In the present work, Murphy et al. first demonstrated the working principles of the device by expressing and purifying a reporter protein - green fluorescent protein. Followed by the use of TOC to produce cecropin B – an antimicrobial peptide widely used to control biofilm diseases. The scientists successfully synthesized and purified cecropin B to produce a concentration of 63 ng/µL in six hours, with a purity of 92 percent, followed by confirming its antimicrobial properties with a growth inhibition assay. The TOC technology provides a new platform for point-of-care protein synthesis and purification for accessible clinical therapeutics.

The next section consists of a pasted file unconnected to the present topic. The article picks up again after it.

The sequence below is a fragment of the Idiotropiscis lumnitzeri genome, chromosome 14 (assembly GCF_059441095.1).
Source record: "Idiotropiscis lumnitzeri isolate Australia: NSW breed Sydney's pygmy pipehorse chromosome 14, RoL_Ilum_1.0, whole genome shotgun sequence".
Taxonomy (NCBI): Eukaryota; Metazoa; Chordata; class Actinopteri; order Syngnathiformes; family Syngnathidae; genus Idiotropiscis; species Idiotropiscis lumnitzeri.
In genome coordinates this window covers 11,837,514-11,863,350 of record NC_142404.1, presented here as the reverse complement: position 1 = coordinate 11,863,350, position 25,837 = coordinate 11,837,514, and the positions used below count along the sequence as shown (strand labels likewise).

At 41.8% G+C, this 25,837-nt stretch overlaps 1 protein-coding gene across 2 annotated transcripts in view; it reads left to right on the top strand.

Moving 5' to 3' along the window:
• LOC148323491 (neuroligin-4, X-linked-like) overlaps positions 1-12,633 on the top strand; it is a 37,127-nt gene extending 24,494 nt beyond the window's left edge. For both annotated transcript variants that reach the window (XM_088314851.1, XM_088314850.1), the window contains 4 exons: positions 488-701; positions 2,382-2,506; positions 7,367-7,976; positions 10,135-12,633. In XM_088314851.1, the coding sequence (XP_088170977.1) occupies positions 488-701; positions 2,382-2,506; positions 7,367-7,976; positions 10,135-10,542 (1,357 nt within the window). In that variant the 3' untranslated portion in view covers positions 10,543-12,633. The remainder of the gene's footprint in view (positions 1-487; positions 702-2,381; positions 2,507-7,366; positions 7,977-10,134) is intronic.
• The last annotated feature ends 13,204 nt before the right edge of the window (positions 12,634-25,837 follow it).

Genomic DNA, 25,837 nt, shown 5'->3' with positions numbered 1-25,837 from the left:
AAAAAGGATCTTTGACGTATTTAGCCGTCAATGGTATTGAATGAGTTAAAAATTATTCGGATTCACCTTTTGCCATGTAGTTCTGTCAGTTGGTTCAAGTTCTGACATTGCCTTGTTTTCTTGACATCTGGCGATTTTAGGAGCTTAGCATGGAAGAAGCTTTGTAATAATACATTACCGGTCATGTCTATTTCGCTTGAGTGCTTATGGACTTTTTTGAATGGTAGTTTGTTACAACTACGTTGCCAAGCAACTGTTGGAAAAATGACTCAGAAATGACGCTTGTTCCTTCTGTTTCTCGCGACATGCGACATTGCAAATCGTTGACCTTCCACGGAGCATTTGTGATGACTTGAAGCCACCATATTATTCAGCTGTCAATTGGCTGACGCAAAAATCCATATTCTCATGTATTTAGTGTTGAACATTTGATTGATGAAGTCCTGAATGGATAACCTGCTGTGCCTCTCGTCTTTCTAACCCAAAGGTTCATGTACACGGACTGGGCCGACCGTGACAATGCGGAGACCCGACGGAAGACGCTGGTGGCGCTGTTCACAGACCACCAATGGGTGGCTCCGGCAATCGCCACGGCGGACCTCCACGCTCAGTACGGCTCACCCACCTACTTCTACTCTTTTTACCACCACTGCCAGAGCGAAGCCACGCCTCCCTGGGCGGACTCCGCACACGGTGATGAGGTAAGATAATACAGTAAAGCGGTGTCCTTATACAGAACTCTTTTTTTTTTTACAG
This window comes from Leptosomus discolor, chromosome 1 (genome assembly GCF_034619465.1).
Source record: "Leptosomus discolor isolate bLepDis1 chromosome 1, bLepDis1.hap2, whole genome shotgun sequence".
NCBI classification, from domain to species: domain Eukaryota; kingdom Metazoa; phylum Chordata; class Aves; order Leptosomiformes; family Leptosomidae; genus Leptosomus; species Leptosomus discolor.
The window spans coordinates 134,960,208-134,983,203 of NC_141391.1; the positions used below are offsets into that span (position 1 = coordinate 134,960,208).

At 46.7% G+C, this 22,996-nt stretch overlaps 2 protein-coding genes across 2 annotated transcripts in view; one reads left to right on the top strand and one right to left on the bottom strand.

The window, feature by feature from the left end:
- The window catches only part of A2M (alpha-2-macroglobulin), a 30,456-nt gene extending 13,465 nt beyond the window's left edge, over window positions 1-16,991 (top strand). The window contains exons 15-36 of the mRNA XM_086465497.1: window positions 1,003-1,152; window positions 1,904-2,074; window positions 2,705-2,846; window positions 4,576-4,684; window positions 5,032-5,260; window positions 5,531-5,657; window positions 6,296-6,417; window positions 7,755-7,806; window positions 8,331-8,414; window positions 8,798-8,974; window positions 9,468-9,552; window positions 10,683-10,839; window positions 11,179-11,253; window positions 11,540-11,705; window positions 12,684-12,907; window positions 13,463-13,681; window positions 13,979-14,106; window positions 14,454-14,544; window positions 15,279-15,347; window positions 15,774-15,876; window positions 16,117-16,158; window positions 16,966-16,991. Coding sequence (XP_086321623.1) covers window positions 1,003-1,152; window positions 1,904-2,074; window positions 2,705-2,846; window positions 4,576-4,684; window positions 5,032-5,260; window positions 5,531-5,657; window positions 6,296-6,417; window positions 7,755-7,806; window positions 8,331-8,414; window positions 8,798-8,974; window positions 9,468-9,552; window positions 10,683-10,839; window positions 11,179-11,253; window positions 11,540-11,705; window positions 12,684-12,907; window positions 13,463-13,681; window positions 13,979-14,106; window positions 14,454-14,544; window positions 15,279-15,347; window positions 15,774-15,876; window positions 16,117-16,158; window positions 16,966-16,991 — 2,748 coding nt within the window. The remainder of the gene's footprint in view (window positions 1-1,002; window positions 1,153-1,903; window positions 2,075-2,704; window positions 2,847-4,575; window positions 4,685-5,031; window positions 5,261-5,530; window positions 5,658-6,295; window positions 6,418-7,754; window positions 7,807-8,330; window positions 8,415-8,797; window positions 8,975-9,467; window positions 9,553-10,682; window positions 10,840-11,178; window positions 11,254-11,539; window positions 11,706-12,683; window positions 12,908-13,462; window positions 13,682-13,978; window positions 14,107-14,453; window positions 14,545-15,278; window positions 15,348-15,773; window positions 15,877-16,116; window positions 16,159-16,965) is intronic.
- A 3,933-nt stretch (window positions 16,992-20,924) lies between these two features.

The state-of-the-art devices presently in use for point-of-use protein synthesis includes a refrigerator-sized system that spans a two-day production-purification cycle to manufacture 800 doses of a drug per day. Yet the capital cost associated with such a system is not feasible in the developing world, where the need for speedy production of mass therapeutics for distribution outweighs mass therapeutics production for long term storage. In the TOC system developed by Murphy et al. the scientists accomplished point-of-care synthesis and purification of therapeutic proteins using a cell-free protein synthesis (CFPS) process. In this system, recombinant proteins were expressed without the use of living cells, suited for point-of-care production, where lyophilized starting materials could remain stable during storage across a broad temperature range.